Google fined $5 billion – not that bothered
The European Union (EU) has broken new ground by levying the largest ever fine on a technology giant. The fine in question stands at $5 billion, and the company in question is Silicon Valley heavyweight Google. But - while there's no doubt that the fine is considerable, and that it sets a precedent, and that it may give Google's competitors a little more wiggle room than they previously had - analysts, investors and the company itself don't seem all that bothered.
Alphabet's share price has appreciated by 14% so far this year
SOURCE: Yahoo Finance
Google has the mobile operating system market sewn down, with Android OS holding 77% of the market. It’s software is “open source” meaning any developer can use it, which is how it managed to get such a massive lead over Apple’s iOS and other competitors (although Apple, with 19% of the market, is the only other operating system worth discussing for these purposes). There’s only one catch with Android: Google’s core services have to come pre-installed if users want access to the Play Store (which includes over a million programs).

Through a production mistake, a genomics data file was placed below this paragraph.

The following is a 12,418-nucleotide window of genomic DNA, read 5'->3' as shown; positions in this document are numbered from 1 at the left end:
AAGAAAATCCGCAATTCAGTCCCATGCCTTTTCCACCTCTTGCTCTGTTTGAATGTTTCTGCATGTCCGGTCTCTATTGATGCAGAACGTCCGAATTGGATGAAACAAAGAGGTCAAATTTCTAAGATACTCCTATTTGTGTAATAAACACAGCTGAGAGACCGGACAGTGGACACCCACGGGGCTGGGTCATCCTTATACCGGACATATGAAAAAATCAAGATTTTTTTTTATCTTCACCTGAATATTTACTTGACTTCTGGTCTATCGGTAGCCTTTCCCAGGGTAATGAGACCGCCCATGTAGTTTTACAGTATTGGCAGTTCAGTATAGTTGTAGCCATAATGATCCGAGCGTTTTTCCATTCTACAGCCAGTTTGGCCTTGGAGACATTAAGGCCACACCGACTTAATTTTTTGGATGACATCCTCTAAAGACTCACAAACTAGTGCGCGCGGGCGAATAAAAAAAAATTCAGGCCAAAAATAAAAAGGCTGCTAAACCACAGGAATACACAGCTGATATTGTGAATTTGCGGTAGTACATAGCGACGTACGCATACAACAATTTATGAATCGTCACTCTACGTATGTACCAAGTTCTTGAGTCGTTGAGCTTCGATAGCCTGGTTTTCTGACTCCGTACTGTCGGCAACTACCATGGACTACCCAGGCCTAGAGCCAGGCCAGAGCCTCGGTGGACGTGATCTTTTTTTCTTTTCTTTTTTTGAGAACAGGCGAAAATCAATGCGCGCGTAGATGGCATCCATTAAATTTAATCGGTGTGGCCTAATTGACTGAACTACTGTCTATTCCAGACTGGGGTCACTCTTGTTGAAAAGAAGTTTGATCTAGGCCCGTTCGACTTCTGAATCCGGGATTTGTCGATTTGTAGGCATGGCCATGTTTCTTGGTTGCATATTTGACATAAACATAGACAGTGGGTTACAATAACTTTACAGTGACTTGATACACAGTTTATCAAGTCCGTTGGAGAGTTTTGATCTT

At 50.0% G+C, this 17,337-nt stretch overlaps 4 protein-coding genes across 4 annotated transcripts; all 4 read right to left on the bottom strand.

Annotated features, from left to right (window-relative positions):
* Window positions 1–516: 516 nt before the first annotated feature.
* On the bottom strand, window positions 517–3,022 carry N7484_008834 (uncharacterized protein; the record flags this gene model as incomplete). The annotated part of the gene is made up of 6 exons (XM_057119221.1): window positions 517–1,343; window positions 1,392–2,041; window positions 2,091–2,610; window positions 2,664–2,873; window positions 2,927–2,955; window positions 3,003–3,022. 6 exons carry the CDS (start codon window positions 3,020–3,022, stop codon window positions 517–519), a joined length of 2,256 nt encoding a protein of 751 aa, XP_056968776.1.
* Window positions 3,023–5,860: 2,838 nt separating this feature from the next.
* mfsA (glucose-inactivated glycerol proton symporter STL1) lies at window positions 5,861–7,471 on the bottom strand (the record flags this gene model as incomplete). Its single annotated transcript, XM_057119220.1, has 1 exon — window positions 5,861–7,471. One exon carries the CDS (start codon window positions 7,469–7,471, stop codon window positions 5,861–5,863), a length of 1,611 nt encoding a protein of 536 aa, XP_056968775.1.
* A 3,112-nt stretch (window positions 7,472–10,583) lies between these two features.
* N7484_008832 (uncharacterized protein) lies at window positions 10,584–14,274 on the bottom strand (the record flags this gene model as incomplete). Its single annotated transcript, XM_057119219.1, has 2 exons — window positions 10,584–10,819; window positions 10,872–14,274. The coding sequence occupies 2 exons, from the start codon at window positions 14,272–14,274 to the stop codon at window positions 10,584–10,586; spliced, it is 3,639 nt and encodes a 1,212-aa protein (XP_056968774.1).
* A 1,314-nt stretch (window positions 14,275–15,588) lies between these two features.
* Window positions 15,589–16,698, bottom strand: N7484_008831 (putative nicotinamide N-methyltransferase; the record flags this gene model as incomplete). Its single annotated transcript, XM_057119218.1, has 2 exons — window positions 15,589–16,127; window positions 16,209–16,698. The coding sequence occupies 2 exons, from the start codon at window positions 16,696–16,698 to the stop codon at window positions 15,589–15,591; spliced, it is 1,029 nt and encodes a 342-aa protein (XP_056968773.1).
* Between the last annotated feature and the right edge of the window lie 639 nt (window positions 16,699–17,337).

EU regulators think this (admittedly lucrative) agreement between Google and smartphone makers is anti-competitive. They told Google to “cease its behavior” and renegotiate contracts with manufacturers. The three services they took aim at were, unsurprisingly, Search, App Store and Web Browser. This is a direct attack on the most lucrative element of Google’s Android: it’s a way to get its most powerful products into people’s hands without them actually having to seek them out themselves.
The EU hasn’t strong-armed Google into any particular requirements, but Margrethe Vestager, the bloc’s antitrust chief, suggested that an “obvious minimum” is that the “contractual restrictions disappear.”
There’s no doubt that this might open a window for some of Google’s competitors to see more installation on mobile phones. After all, not everyone who buys a smartphone is going to choose Chrome to browse the web, are they? Well… they might, actually. Google has become so ubiquitous, and its software is so much more powerful than most of its competitors, that compliance with the EU’s ruling might not have much of an impact – certainly, even at $5 billion, the fine won’t dent Google’s immense balance sheet.
Credit Suisse analyst Stephen Ju seems to have spoken for most of the market in a note he wrote shortly after the ruling. Saying he expects “minimal impact” he advised investors that: "The consumer is likely to just simply download the apps for Google’s services if and when they get new Android phones – much as they already do when they get new iPhones."
Dominion holds Alphabet, the parent company of Google, in its Global Trends Managed Fund.
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